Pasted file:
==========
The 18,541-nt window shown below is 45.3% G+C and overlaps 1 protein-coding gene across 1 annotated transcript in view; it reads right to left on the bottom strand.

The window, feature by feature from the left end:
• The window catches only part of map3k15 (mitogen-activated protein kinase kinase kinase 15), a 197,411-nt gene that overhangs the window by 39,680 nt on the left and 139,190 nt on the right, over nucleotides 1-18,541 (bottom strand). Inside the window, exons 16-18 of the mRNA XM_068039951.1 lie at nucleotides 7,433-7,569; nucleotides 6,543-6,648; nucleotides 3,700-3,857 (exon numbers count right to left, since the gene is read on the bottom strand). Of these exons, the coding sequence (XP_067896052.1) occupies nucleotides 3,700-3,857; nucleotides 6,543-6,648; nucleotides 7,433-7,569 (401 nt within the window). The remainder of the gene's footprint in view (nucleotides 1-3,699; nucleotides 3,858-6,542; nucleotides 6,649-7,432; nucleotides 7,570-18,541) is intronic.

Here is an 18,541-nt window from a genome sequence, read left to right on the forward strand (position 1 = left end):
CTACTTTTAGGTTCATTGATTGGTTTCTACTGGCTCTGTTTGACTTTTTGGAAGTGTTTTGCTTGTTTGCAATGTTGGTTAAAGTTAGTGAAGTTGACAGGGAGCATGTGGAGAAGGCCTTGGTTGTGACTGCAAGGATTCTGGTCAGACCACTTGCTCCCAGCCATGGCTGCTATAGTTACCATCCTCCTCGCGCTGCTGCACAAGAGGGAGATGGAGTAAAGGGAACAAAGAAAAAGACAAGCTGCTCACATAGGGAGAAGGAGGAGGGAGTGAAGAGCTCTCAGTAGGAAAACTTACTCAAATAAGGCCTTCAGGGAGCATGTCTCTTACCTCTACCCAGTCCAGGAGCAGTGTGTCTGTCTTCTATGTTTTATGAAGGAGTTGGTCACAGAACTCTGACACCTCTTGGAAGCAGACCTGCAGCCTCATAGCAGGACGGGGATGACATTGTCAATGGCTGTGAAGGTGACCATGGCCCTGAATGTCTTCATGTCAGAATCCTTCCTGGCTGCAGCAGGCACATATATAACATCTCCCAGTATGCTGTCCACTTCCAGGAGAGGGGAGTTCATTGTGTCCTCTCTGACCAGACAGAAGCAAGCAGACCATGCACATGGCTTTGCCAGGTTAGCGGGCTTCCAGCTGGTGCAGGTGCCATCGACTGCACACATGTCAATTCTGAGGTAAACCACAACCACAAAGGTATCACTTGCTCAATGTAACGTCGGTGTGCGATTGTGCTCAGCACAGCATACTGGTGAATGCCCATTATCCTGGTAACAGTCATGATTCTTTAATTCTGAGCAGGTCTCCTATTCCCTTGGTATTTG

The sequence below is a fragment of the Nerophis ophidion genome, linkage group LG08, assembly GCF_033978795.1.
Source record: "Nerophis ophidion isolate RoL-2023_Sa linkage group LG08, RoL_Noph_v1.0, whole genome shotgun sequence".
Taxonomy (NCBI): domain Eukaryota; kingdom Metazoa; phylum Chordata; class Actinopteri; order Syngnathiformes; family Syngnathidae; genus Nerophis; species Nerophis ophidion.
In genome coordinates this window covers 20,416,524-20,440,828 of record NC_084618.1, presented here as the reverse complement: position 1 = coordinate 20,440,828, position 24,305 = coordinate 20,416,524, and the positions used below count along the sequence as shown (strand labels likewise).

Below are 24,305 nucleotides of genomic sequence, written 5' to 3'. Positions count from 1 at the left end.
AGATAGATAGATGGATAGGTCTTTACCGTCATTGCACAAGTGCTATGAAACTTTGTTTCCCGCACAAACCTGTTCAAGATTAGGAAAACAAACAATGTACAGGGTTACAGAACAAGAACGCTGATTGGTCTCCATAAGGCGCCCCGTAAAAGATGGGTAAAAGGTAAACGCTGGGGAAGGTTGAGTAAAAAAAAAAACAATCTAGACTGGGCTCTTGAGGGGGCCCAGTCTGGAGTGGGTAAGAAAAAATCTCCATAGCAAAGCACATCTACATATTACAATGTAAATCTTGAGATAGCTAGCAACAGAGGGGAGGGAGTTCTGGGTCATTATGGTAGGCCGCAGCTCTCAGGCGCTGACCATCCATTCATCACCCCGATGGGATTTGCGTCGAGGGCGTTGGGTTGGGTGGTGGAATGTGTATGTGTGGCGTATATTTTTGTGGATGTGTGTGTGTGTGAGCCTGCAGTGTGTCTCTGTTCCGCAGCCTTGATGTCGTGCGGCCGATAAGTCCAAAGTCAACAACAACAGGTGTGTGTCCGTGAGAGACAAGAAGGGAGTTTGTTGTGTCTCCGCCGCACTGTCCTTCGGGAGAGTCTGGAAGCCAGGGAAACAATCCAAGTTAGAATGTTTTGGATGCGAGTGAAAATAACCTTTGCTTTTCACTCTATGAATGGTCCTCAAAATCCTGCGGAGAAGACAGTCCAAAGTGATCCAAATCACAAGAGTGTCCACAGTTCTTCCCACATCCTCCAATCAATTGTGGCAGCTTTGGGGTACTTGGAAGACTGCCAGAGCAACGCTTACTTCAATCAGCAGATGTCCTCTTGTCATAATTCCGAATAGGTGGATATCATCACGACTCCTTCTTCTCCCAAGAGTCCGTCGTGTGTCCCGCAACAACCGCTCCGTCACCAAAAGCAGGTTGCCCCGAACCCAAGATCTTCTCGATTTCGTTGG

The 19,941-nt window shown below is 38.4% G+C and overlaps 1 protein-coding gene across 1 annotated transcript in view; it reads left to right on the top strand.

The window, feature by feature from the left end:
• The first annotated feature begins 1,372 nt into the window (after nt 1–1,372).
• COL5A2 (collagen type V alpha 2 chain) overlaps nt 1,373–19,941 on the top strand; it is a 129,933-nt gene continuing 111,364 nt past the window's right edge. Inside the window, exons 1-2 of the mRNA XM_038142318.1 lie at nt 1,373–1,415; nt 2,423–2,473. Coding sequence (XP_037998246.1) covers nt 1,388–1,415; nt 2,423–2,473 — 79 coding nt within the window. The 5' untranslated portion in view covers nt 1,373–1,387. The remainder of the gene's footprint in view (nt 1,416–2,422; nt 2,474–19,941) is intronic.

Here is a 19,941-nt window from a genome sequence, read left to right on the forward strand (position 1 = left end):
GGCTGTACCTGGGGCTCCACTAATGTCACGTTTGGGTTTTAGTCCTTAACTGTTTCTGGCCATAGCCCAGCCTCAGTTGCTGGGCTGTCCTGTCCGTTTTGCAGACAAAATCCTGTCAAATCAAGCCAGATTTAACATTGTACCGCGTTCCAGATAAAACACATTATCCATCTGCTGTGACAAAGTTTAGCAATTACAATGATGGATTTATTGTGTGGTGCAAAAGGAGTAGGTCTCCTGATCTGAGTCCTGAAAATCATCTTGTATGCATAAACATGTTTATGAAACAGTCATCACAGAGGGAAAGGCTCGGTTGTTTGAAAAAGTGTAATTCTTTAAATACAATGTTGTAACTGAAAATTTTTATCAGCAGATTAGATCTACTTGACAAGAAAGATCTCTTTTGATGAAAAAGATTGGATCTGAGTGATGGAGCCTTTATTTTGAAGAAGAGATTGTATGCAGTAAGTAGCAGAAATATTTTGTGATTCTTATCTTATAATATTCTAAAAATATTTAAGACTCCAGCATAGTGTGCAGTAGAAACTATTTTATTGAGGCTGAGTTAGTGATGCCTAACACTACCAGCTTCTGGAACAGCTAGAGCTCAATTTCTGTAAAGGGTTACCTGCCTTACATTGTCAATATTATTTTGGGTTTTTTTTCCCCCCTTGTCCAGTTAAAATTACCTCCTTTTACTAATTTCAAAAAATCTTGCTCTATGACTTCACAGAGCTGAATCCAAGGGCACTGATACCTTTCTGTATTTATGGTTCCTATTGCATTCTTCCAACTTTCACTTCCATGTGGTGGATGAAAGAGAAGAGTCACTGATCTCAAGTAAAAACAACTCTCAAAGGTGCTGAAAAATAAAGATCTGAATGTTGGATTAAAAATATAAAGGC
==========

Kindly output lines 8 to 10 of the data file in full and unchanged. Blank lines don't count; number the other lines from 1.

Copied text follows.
Taxonomy (NCBI): domain Eukaryota; kingdom Metazoa; phylum Chordata; class Actinopteri; order Syngnathiformes; family Syngnathidae; genus Nerophis; species Nerophis ophidion.
In genome coordinates this window covers 20,416,524-20,440,828 of record NC_084618.1, presented here as the reverse complement: position 1 = coordinate 20,440,828, position 24,305 = coordinate 20,416,524, and the positions used below count along the sequence as shown (strand labels likewise).

Below are 24,305 nucleotides of genomic sequence, written 5' to 3'. Positions count from 1 at the left end.